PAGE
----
M.A. Education: Preliminary Education Specialist Credential
The M.A. Education: Preliminary Education Specialist Credential builds on the foundation of the bachelor’s degree students bring with them as well as their professional experience. Students in this master’s program develop a sophisticated understanding of the social, political, and cultural contexts of child and human development, preparing them to be advocates for democracy, diversity and inclusion in education at the school, district and state level.
Students who complete this education specialist credential program are qualified to teach students with mild to moderate disabilities in K-12 settings and to adults through age 22.
Advanced Assistive Technology and Real World Application
This course addresses a variety of subtopics, including current legislation, funding, assessment, resources and curriculum related to assistive technology (AT) and transition to adulthood. Candidates will learn about advancements in technologies and services that can support a person with a disability to reach individual academic, employment and daily living goals. Candidates will develop skills in administering assistive technology and vocational assessments, and will develop appropriate goals and lessons for student success in school-related or post-secondary tasks. Emphasis will be on working with students who have learning, cognitive, communication and sensory disabilities that cause difficulties in academics, memory, organization, communication, self-help, movement, hearing and vision.
Advanced Language and Literacy in a Diverse Classroom
This semester three-unit course focuses on the historical, theoretical, and practical aspects of teaching reading, writing, speaking, and listening to K to 12th grade students in a diverse classroom that consists on a full range of learners. Emphasis is on incorporating state Frameworks and Standards into both general and special education programs that also draws on children’s real-life experiences and knowledge about language. In a language environment that parallels that of a dynamic elementary school classroom, candidates will explore reading and language arts through readings, discussions, activities, observations, and reflection. The unique needs of English language learners and students with special needs will be addressed through learning how to organize and manage differentiated reading instruction. Key topics include the reading process, phonemic awareness and phonics, elements of a balanced reading program including guided reading and the writing process, lesson planning, inclusion, student assessments, children’s literature, enrichment versus deficit models of schooling, and analysis of classroom discourse. Candidates will become skillful at implementing curriculum, instruction, assessment, and management strategies that relate to integrating reading and language arts across the content areas. 45 hours total: 30 hours of seat time and 15 hours online instruction through Canvas.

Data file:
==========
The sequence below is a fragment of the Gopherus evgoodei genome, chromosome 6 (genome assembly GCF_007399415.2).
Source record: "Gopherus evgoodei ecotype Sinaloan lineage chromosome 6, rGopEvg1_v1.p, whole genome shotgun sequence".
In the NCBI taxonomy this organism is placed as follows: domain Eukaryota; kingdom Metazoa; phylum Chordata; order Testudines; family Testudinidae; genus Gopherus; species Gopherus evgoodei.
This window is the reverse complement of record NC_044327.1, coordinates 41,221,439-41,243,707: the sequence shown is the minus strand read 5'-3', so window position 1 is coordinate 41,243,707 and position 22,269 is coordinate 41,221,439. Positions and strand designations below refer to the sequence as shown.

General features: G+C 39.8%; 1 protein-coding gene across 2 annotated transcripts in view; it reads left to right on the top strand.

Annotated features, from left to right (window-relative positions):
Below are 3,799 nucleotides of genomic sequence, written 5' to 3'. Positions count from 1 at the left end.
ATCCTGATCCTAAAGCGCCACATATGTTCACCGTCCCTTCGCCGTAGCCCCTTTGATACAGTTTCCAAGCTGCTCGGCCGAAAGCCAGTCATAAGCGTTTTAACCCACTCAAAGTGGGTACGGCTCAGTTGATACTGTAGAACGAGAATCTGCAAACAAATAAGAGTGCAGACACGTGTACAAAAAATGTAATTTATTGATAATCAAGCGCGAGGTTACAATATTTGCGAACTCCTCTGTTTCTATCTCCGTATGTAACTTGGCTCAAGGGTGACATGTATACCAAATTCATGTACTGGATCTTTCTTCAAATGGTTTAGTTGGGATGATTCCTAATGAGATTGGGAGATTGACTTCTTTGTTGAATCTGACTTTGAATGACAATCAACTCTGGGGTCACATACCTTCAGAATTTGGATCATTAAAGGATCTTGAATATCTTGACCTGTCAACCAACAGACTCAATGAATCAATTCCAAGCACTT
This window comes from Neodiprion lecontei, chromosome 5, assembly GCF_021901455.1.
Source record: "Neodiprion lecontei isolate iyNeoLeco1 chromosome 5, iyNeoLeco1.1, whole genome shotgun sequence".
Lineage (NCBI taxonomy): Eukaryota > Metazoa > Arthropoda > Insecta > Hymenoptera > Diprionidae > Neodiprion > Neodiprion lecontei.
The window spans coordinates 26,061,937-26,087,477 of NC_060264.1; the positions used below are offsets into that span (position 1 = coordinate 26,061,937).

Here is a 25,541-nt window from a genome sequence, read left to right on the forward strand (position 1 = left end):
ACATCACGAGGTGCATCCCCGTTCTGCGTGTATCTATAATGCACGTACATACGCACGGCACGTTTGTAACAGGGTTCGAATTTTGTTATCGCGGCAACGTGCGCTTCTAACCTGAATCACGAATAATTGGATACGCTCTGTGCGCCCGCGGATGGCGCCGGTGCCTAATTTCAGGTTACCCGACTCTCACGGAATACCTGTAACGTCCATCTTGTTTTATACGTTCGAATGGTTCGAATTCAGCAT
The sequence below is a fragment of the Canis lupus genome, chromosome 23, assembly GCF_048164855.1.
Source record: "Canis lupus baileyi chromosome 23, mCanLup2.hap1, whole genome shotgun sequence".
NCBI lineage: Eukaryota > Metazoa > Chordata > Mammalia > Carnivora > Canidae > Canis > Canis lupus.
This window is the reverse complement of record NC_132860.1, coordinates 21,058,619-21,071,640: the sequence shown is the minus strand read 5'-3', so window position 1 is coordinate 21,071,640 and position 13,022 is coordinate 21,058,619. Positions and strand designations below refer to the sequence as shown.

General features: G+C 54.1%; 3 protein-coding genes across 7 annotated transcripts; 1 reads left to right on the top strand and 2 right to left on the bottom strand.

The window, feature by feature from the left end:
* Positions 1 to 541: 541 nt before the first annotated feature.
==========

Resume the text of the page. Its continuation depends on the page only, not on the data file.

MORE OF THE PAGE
Other M.A. Education Credentials
The California Preliminary Education Specialist Credential qualifies candidates to teach students with mild to moderate disabilities in K-12 settings. This credential is a two-tiered process. Information on completing the second level is available through the California Commission on Teacher Credentialing.
- Completed Application for Admission
- Application Fee
- Bachelor’s degree from a regionally accredited institution
- Personal Statement
- Official Transcripts from all institutions attended
- Official CBEST (California Basic Educational Skills Test) scores*
*Passing the CBEST exam is an admissions expectation. However, applicants in the M.A. Education with Preliminary Multiple Subject Teaching Credential, M.A. Education with Preliminary Education Specialist Credential, Preliminary Multiple Subject Teaching Credential, or Preliminary Education Specialist Credential programs will be granted admission for 1 semester or 2 sessions if they have scheduled their CBEST exam at the time of application. Students without passing CBEST scores at the time of admission must participate in the CBEST workshop and support programs provided by the College. These students must pass the CBEST exam within 1 semester or 2 sessions to be allowed to progress in the program. Students who fail to pass the CBEST within this timeframe will be given the opportunity to change to the M.A. Human Development program, but must meet all admissions requirements for that program. Students who do not wish to change programs will be withdrawn. Students must request results of the exam be sent to Pacific Oaks College. The CBEST exam can be taken multiple times by the student, with a 45-day waiting period after each exam.
- Consists of observation and practicum as well as student teaching which is offered in the Fall and Spring semesters.
- Students may be able to complete a portion of their fieldwork at their current place of employment, upon approval.
- Requires three units of practicum, including observation in various age groups, abilities and diversities
- Requires ten units of directed teaching
This education degree is ONLY available in an online format for California students.